Surgery -This is a sterile surgery suite where we perform various operations (spays or ovariohysterectomies, neuters, cancer surgery, exploratory surgery, orthopedic procedures, etc). Animals are anesthetized and prepped for surgery in the outpatient treatment area (surgery site clipped and scrubbed with antibacterial scrub).
The anesthesia we use is gas and it is called isoflourane; it is one of the safest gasses available and may be what your surgeon would use on you. Gas allows us to control the level of anesthesia very accurately and rapidly. A pulse oximeter is attached to the patient’s tongue which shows us heart beat and oxygen levels.
The patient is then ambulated (a medical word for moving an anesthetized patient) into the surgery room.
Once in the surgery room the patient is placed under a sterile drape which only the surgeon who has ‘gloved up’ can touch.
Some of the equipment we use in a veterinary surgery suite are an electrocautery unit, suction units or even lasers.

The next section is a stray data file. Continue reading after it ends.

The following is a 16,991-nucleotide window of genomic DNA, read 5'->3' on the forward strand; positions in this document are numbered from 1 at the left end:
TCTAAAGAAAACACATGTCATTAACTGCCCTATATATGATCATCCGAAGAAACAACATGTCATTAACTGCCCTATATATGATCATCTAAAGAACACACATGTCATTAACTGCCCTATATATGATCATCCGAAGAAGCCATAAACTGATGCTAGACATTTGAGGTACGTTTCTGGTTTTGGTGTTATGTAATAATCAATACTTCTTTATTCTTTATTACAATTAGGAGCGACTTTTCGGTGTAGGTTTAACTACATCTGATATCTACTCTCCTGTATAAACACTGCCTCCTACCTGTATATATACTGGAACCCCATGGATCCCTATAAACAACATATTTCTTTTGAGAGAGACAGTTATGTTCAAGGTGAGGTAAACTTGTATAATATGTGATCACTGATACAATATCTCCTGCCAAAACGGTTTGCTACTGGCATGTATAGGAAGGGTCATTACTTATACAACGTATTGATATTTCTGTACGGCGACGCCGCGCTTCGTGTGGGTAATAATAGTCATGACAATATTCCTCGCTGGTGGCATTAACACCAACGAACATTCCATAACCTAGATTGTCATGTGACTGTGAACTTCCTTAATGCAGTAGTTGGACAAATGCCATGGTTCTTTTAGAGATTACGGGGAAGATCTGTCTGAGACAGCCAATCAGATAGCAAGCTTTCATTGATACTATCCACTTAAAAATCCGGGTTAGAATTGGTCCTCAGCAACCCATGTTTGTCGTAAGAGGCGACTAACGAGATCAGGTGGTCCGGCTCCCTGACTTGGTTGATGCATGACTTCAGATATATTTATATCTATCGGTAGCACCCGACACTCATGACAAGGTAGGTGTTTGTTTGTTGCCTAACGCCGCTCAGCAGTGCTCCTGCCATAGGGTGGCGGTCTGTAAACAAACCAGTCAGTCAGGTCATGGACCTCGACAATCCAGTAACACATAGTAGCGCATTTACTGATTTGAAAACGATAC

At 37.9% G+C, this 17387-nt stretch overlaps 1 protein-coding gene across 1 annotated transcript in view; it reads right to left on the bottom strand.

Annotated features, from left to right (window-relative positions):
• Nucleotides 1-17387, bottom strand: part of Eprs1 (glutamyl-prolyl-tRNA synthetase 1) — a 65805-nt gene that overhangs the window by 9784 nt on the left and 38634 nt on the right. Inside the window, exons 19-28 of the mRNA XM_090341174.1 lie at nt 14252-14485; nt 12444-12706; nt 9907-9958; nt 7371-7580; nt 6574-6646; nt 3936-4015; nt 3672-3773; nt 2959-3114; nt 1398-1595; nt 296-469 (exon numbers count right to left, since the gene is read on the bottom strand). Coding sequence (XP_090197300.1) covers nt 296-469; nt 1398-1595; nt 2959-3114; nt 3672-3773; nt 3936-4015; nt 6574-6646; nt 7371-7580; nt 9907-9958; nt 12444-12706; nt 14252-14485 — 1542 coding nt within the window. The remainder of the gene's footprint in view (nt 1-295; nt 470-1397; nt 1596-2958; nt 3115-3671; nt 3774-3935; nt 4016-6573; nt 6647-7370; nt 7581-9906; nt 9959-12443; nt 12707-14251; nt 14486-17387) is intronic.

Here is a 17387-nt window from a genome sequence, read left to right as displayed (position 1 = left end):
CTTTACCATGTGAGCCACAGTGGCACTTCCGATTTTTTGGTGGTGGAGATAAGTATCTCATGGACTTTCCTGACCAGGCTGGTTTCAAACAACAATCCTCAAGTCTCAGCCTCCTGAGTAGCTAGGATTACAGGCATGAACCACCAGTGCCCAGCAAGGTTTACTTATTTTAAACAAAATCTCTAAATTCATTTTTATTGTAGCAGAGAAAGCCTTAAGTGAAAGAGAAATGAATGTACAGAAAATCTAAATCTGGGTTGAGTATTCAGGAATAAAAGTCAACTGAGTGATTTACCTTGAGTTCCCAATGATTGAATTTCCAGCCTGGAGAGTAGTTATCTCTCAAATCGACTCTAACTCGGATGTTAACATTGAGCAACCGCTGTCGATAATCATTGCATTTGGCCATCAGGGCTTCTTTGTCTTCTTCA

Recovery from surgery or anesthesia is a very important time. Patients need constant monitoring and are kept here where we can keep a close eye on them.
Many post-op patients need a human hand to help them recover. A nurse will be assigned to your pet to be by their side and comfort them when they wake up. All surgical cases receive morphine or another strong pain medication.
Surgery and anesthesia are considered ‘routine’ because we do them almost every day but they are procedures we take very very very seriously. This is one of the most critical aspects of our job!!!
Dr. Sheldon prepares himself for surgery.
Below is a picture of Dr. Sheldon preparing to remove a skin tag.